advantage. But no one in his senses could maintain 
that through not having struck a few days earlier we 
lost the war, and that is really all that matters. The 
same reply can be made to the further reproach that 



we had made insufficient economic and financial 
preparations for war, and that, politically speaking, the 
war was badly staged. These criticisms, which have 
already been referred to, are not entirely unfounded. 
The experience of the war has shown that Germany 
should have kept in reserve a considerable store of 
cereals, food-stuffs and raw materials. There was 
indisputably some negligence in this not having long 
ago been seen to. But the omission could not be 
made good at short notice. Such preparations were 
quite impossible in view of the uncanny rapidity with 
which the crisis developed; that is to say, prepara- 
tions that could have been of any real relief to us in 
enduring a four years' war. The loss of the war could 
as little have been avoided by stopping exportation of 
wheat and the sailing of the few vessels, however 
important some of them were, as it could have been 
by importing such grain as we could have got hold of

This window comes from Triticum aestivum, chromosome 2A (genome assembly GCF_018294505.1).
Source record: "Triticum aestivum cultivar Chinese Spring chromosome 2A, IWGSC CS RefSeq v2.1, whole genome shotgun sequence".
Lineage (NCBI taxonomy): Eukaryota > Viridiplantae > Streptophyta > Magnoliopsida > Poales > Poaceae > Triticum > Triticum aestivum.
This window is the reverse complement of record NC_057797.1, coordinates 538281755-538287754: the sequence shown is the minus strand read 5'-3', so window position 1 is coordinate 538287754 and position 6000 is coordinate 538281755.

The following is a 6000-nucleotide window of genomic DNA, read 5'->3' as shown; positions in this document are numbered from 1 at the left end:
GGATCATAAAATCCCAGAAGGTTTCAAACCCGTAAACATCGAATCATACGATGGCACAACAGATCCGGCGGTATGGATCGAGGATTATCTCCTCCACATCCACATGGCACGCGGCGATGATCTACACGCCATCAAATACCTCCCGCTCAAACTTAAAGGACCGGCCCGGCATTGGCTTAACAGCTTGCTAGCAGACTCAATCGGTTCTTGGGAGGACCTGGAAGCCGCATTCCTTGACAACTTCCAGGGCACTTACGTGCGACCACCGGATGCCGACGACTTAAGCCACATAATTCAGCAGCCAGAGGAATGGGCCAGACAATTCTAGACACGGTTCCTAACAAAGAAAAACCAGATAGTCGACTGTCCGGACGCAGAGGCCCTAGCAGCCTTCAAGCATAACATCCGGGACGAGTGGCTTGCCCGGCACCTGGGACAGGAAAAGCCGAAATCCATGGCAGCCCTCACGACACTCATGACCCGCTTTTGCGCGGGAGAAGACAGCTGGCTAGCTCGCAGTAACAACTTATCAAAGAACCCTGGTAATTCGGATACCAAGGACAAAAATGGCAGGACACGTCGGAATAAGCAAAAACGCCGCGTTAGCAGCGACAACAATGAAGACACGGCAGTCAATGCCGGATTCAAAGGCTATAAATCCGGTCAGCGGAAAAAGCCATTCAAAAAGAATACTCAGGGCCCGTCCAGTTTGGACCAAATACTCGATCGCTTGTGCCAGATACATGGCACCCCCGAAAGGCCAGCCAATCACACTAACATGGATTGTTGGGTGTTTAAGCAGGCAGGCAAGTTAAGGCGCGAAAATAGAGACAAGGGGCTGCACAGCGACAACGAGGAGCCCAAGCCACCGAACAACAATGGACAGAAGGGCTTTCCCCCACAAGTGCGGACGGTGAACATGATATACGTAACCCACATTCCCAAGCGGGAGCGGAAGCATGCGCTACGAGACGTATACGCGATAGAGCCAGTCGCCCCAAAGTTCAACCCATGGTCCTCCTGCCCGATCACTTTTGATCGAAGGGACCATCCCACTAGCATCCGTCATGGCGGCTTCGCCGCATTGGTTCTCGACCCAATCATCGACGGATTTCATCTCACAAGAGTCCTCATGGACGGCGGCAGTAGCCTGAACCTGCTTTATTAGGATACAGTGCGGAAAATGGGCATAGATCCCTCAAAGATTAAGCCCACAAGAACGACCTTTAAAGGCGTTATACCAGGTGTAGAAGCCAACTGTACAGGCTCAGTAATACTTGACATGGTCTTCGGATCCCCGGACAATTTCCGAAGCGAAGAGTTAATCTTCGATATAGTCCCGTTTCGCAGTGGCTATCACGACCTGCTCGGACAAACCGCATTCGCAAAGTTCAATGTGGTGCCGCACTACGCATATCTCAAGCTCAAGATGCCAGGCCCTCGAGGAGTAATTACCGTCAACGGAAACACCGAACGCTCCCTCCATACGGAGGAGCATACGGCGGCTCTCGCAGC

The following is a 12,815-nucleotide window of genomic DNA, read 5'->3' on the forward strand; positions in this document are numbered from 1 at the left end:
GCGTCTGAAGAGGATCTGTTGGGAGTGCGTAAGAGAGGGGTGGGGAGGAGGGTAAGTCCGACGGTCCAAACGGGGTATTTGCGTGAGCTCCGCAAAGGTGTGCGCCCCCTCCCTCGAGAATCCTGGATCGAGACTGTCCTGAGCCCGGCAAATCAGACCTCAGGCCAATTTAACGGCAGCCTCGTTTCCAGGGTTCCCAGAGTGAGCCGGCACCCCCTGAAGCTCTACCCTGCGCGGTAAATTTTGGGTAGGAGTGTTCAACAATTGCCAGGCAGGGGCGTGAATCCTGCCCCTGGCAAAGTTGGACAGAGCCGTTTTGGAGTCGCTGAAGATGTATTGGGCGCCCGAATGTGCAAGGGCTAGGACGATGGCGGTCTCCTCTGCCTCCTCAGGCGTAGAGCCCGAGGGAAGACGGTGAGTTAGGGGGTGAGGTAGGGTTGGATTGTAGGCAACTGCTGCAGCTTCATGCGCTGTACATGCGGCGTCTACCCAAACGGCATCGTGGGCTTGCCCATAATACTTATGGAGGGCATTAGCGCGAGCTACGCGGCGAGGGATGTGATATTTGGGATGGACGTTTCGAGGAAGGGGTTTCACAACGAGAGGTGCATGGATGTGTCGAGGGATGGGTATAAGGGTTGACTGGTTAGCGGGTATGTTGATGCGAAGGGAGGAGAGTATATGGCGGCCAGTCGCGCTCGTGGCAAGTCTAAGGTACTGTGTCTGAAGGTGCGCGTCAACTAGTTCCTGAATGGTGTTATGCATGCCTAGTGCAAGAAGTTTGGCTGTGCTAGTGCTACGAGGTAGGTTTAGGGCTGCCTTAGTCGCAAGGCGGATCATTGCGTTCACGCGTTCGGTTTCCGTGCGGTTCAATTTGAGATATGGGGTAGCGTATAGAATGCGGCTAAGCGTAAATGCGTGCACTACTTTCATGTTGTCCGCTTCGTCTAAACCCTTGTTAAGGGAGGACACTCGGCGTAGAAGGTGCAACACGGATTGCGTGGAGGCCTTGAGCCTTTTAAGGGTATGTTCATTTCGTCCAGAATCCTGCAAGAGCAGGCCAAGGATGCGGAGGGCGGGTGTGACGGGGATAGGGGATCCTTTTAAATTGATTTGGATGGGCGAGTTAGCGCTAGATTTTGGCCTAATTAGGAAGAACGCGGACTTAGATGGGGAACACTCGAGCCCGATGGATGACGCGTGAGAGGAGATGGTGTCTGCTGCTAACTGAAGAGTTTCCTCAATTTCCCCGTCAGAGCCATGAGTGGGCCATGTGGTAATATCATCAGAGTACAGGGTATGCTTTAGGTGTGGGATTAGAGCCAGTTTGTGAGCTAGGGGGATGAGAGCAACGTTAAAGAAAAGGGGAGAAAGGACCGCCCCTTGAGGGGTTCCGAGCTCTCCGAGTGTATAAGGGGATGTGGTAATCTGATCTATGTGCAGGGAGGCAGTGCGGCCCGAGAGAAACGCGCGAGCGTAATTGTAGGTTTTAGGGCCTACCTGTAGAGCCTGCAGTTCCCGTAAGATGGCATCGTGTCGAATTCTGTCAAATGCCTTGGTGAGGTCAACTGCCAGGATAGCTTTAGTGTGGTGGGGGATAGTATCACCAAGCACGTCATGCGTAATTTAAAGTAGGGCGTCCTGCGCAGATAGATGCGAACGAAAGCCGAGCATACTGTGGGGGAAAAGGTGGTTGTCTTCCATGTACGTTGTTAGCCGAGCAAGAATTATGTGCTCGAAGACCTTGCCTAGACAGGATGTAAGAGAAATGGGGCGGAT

in the course of July, 1914. Such matters as these 
were in no way decisive in relation to the illimitable 
demands made on us during the war. Nor do I 
clearly see how a real war of defence can be staged. 
The cleverest management, and I am well aware that 
my own fell far short of that, could not have avoided 
doing things that might have been interpreted as the 
outcome of aggressive intentions, and that in our case 
would certainly have been so interpreted. And while 
anything of this sort would not only have been untrue 
to the facts, it might also have had fatal effects on our 



own internal resolution. I looked upon it as a 
moral responsibility to avoid both these dangers 
under all conditions the 4th of August showed 
eventually that my attitude was not wholly un- 

The role of France in the great tragedy of 1914 was 
conditioned by its alliance with Russia and by the